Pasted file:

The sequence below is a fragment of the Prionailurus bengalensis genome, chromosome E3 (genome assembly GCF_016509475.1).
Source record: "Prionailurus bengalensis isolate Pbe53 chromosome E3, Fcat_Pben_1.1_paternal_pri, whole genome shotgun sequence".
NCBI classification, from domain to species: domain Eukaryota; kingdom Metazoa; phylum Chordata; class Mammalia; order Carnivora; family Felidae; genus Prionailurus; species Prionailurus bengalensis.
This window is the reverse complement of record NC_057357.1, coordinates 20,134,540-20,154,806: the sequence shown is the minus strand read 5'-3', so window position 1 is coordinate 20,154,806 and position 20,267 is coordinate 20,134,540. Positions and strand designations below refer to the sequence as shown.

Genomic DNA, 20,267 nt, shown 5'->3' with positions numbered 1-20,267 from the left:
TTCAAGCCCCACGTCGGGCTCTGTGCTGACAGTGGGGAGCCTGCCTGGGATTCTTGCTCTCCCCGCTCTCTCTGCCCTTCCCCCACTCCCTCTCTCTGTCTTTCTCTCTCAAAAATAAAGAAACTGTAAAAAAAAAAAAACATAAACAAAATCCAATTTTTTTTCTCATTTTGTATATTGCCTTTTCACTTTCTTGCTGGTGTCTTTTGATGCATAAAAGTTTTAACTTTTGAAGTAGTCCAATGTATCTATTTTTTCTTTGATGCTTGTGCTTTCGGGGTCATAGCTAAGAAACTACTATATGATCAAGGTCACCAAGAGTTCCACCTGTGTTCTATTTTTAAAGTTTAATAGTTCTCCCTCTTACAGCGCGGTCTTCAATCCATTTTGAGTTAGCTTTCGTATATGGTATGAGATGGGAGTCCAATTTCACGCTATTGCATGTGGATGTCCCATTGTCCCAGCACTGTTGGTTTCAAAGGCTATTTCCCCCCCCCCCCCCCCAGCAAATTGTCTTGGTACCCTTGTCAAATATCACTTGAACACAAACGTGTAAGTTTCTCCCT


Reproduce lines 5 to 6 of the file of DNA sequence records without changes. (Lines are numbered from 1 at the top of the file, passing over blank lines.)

Genomic DNA, 20,267 nt, shown 5'->3' with positions numbered 1-20,267 from the left:
TTCAAGCCCCACGTCGGGCTCTGTGCTGACAGTGGGGAGCCTGCCTGGGATTCTTGCTCTCCCCGCTCTCTCTGCCCTTCCCCCACTCCCTCTCTCTGTCTTTCTCTCTCAAAAATAAAGAAACTGTAAAAAAAAAAAAACATAAACAAAATCCAATTTTTTTTCTCATTTTGTATATTGCCTTTTCACTTTCTTGCTGGTGTCTTTTGATGCATAAAAGTTTTAACTTTTGAAGTAGTCCAATGTATCTATTTTTTCTTTGATGCTTGTGCTTTCGGGGTCATAGCTAAGAAACTACTATATGATCAAGGTCACCAAGAGTTCCACCTGTGTTCTATTTTTAAAGTTTAATAGTTCTCCCTCTTACAGCGCGGTCTTCAATCCATTTTGAGTTAGCTTTCGTATATGGTATGAGATGGGAGTCCAATTTCACGCTATTGCATGTGGATGTCCCATTGTCCCAGCACTGTTGGTTTCAAAGGCTATTTCCCCCCCCCCCCCCCCAGCAAATTGTCTTGGTACCCTTGTCAAATATCACTTGAACACAAACGTGTAAGTTTCTCCCT